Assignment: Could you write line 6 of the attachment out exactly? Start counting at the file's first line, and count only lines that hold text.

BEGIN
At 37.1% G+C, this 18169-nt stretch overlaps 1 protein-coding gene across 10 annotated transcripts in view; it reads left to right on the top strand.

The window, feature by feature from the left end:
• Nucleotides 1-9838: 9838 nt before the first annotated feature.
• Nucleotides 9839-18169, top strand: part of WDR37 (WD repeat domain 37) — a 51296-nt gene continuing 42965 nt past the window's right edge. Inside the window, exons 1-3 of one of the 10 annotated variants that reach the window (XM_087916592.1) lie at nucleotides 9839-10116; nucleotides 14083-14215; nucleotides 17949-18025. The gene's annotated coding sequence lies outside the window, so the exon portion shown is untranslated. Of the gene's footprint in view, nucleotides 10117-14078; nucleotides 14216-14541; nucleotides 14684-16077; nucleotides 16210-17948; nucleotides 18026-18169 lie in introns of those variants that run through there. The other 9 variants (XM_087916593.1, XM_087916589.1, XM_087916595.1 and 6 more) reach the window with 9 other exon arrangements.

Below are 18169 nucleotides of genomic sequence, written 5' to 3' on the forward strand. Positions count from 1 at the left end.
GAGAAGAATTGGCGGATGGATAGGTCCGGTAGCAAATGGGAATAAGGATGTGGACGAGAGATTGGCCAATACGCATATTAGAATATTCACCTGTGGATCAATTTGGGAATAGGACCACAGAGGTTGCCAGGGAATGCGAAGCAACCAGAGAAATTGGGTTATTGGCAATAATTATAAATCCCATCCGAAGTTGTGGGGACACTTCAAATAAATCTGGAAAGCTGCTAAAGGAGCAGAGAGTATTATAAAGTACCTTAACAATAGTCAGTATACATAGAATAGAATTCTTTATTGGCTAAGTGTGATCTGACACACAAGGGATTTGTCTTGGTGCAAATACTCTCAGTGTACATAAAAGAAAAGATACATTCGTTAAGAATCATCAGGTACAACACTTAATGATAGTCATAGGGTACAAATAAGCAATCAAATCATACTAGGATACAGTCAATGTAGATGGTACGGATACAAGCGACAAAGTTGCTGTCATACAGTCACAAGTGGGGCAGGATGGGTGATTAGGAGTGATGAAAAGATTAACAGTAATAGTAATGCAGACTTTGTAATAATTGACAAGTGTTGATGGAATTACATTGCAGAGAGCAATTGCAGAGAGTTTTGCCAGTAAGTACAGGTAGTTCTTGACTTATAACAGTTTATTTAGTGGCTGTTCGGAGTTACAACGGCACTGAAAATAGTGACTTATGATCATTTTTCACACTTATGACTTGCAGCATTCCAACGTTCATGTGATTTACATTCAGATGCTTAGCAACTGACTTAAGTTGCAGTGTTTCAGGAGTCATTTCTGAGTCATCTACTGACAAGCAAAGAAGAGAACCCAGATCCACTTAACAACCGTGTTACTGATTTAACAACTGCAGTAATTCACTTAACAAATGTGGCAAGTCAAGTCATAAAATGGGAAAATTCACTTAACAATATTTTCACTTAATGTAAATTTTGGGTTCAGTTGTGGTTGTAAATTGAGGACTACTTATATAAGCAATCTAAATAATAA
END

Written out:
GAGAAGAATTGGCGGATGGATAGGTCCGGTAGCAAATGGGAATAAGGATGTGGACGAGAGATTGGCCAATACGCATATTAGAATATTCACCTGTGGATCAATTTGGGAATAGGACCACAGAGGTTGCCAGGGAATGCGAAGCAACCAGAGAAATTGGGTTATTGGCAATAATTATAAATCCCATCCGAAGTTGTGGGGACACTTCAAATAAATCTGGAAAGCTGCTAAAGGAGCAGAGAGTATTATAAAGTACCTTAACAATAGTCAGTATACATAGAATAGAATTCTTTATTGGCTAAGTGTGATCTGACACACAAGGGATTTGTCTTGGTGCAAATACTCTCAGTGTACATAAAAGAAAAGATACATTCGTTAAGAATCATCAGGTACAACACTTAATGATAGTCATAGGGTACAAATAAGCAATCAAATCATACTAGGATACAGTCAATGTAGATGGTACGGATACAAGCGACAAAGTTGCTGTCATACAGTCACAAGTGGGGCAGGATGGGTGATTAGGAGTGATGAAAAGATTAACAGTAATAGTAATGCAGACTTTGTAATAATTGACAAGTGTTGATGGAATTACATTGCAGAGAGCAATTGCAGAGAGTTTTGCCAGTAAGTACAGGTAGTTCTTGACTTATAACAGTTTATTTAGTGGCTGTTCGGAGTTACAACGGCACTGAAAATAGTGACTTATGATCATTTTTCACACTTATGACTTGCAGCATTCCAACGTTCATGTGATTTACATTCAGATGCTTAGCAACTGACTTAAGTTGCAGTGTTTCAGGAGTCATTTCTGAGTCATCTACTGACAAGCAAAGAAGAGAACCCAGATCCACTTAACAACCGTGTTACTGATTTAACAACTGCAGTAATTCACTTAACAAATGTGGCAAGTCAAGTCATAAAATGGGAAAATTCACTTAACAATATTTTCACTTAATGTAAATTTTGGGTTCAGTTGTGGTTGTAAATTGAGGACTACTTATATAAGCAATCTAAATAATAA